This show is fantastic especially considering its age and the great video and audio quality on display here certainly adds to the experience. The effects are fantastic for 1960s television and the many and varied storylines create an excellent viewing experience. Darren & Colbert are good as our square jawed heroes and the production design is fantastic showing off the big budgets. The theme tune is by John Williams and is certainly memorable.
All 30 episodes that were made are included here in their original broadcast order, spread over 8 double layer DVDs. Madman are releasing all the classic Irwin Allen series currently including this, Lost in Space, Voyage to the Bottom of the Sea and Land of the Giants.
The video quality is excellent considering the age of this show. It has obviously been remastered carefully.
The episodes are presented in a 1.33:1 aspect ratio which is the original aspect ratio. It is 4x3 full frame.
The picture was very clear and sharp for a series of this age with only a little film grain at times. Shadow detail was quite good.
The colour is excellent with the costumes and sets showing off the money spent on them.
Other than those mentioned above the only artefact was some minor aliasing.
There are subtitles in English for the Hearing Impaired which were clear and easy to read.
There is no obvious layer change during the episodes.
The audio quality is very good.
These discs contain an English soundtrack in Dolby Digital 2.0 mono. The sound is obviously quite front focused.
Dialogue was clear and easy to understand throughout.
The tense and exciting music sounds good on this transfer.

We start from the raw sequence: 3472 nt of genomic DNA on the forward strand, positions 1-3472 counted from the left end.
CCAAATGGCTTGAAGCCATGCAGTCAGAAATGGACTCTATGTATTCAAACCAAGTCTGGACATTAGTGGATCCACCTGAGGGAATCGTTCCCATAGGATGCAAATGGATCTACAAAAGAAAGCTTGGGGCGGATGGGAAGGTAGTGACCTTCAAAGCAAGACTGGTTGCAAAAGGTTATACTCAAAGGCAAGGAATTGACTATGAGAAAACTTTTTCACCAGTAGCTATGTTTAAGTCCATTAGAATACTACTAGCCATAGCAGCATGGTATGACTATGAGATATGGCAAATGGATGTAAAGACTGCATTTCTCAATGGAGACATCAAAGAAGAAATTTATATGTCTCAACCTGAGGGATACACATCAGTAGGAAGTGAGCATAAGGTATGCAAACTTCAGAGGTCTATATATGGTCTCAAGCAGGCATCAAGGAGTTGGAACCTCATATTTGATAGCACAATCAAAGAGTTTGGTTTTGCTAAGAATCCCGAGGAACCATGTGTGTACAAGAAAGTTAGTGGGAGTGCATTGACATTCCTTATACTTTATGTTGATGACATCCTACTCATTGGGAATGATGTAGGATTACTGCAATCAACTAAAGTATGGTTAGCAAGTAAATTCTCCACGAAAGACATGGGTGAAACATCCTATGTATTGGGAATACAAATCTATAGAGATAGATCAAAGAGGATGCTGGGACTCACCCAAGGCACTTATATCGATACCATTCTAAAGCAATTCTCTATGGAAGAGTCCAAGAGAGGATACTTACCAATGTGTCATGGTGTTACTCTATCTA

The surround speakers and subwoofer were not used.
|Surround Channel Use|
Great collection of extras!
The menu featured music.
A longer but fairly similar version of the original episode featuring some extra footage and an alternate ending. Certainly worth having for fans but not essential viewing.
Lots of fascinating footage of the filming and on set with no sound. Great background to how the show was made however probably a bit too long for one sitting.
Short promos for TV.
Audio only promos from a monotonic James Darren.
Test Footage of the tunnel with explosions and lights.
Silent, self-forwarding galleries which annoyingly are not shown full screen.
The actor who played Gen Heywood Kirk gives a fairly vague interview about his experiences making the show and his thoughts on time travel.
A much more interesting interview where the star of the show covers working with Allen, casting, the concept, tells some anecdotes, discusses specific episodes, challenges with his turtle neck sweater and his thoughts on violence in TV. Well worth a watch
Another worthwhile interview from one of the two stars of the show. He covers shooting challenges, stunts, the concept, cancellation of the show and the production quality